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How Do Pharmaceutical Companies Establish Drug Prices?

Posted on May 14, 2016

The pricing of medications has become a hot button issue lately, in the media, Congress, and in the presidential race. Much of this focus is due to the $84,000 price tag Gilead Sciences chose to put on a bottle of Sovaldi (a cure for hepatitis C) and Turning Pharmaceuticals decision to raise the life saving medication Daraprim by over 5,000 percent ($13.50 per tablet to $750 per tablet).

So, how do pharmaceutical corporations decide what they are going to charge consumers and their insurance companies for a medication? According to University of Southern California professor Darius Lakdawalla, “(Drug companies) just try to figure out what people are going to be willing to pay for the drug.” And how do they do that? Lakdawalla says “(Drug companies) usually talk to insurance companies. They look at what insurance companies are paying for other similar drugs. They’;re probably talking to physicians to understand how likely they’;re going to be to use their drug versus any other alternatives on the marketplace.”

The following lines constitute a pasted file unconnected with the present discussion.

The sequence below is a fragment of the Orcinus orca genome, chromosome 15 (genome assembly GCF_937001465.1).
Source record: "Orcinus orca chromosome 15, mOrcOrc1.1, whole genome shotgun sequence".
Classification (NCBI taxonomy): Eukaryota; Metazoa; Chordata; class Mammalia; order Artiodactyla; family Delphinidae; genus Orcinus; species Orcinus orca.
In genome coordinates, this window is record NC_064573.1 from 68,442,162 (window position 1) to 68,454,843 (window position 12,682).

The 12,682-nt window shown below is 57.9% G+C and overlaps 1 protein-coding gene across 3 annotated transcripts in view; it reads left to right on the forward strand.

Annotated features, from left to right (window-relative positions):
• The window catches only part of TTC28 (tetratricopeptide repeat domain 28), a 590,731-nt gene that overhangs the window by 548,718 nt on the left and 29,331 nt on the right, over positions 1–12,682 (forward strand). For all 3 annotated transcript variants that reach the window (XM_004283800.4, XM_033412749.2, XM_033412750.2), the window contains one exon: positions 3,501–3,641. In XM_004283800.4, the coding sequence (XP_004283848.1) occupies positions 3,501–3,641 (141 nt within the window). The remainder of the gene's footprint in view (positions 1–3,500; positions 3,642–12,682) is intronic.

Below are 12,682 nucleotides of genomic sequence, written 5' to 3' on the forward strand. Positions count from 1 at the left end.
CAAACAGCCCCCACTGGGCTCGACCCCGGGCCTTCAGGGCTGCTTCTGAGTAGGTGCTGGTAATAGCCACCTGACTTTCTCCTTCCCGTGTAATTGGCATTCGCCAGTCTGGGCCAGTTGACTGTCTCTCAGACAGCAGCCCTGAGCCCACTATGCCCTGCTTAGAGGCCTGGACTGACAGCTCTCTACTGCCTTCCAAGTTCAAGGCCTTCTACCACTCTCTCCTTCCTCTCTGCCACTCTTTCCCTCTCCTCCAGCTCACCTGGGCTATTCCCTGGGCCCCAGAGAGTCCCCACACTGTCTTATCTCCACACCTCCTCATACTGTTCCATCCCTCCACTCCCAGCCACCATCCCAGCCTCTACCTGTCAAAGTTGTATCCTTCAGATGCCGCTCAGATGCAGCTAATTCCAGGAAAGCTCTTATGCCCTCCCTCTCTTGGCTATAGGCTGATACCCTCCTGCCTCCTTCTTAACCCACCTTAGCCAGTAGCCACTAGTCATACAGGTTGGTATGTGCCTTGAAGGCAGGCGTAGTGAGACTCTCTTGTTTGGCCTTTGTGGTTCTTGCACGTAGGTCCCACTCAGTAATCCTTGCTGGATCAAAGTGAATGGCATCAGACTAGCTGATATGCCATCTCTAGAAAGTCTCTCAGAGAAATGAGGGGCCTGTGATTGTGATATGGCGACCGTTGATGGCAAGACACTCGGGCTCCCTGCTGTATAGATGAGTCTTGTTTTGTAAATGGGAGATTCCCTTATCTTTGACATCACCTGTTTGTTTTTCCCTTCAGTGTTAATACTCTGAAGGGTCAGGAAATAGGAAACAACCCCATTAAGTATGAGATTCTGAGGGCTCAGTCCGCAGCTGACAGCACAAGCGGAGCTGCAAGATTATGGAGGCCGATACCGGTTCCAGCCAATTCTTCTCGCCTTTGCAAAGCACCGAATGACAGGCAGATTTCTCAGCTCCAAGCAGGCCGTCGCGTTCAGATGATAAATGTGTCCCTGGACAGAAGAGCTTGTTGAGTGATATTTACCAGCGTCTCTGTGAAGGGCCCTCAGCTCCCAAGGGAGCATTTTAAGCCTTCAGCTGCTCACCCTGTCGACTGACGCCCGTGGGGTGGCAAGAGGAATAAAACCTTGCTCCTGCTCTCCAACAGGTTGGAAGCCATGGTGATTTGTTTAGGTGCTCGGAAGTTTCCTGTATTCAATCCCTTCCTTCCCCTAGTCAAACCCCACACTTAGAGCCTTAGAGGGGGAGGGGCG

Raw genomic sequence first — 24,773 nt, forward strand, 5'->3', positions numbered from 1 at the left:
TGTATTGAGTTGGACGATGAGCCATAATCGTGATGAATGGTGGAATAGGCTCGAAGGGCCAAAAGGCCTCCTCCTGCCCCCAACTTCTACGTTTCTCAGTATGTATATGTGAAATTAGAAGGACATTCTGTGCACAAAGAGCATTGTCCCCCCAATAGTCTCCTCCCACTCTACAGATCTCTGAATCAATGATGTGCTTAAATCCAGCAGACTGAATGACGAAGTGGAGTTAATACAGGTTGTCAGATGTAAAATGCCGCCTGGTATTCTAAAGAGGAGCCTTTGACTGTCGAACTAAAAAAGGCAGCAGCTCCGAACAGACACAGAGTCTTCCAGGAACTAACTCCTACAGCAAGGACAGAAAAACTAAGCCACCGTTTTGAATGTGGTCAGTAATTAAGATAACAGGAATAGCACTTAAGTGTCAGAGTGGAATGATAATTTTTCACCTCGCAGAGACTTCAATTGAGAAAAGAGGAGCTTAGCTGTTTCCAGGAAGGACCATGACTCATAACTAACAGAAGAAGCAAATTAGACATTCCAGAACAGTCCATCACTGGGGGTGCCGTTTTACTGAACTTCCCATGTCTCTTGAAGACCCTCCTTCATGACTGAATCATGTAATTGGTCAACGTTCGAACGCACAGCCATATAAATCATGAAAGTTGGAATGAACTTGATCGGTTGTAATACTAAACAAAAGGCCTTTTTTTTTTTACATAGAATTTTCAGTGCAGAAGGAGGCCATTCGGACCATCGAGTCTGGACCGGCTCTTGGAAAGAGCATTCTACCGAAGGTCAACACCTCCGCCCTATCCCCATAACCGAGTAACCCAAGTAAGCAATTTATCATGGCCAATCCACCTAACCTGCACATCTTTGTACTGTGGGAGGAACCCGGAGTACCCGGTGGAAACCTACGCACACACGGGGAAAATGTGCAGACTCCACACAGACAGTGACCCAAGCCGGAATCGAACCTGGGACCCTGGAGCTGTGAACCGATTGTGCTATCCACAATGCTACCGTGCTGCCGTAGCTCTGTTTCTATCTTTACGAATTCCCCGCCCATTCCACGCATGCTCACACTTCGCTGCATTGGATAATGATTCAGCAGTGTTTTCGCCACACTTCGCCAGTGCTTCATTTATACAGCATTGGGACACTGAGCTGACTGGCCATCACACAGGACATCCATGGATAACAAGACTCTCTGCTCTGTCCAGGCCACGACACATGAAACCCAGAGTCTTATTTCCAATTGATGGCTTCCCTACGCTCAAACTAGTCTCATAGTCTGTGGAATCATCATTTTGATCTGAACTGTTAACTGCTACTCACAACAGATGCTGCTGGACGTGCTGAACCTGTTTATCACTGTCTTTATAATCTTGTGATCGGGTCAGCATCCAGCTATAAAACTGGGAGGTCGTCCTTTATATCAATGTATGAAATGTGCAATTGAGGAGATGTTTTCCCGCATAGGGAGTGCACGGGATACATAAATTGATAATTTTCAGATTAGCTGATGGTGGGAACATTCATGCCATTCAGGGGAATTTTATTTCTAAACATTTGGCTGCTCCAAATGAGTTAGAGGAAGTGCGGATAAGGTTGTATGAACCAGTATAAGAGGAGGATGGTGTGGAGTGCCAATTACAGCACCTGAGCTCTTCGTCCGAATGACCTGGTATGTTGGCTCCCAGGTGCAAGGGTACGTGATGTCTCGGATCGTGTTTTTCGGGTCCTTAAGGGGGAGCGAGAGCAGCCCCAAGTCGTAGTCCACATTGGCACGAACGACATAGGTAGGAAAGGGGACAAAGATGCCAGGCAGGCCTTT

While that simple method might be used in some cases, that’s clearly not the way Turning Pharmaceuticals came up with its 5,000 plus percent price hike for Daraprim. Emails from Turning CEO Martin Shkreli to his board of directors illustrate that sometimes medication pricing is decided purely by greed. The emails, released to the public by Congress’ House Government Reform and Oversight Committee, reveal Shkreli telling his cabal, “We raised the price from $1,700 per bottle to $75,000. … So 5,000 paying bottles at the new price is $375,000,000 — almost all of it is profit.” This quote shows that in some cases, greed is the preferred method of determining medication prices.

If you feel that you or a family member is being over-charged for a needed drug, contact a dedicated pharmaceutical litigator. Farah & Farah see it as our mission to stand up to large corporations on behalf of regular people. We are currently investigating pharmaceutical litigation claims nationwide.

Call Farah & Farah with any question you may have regarding your legal rights and options at (800) 533-3555.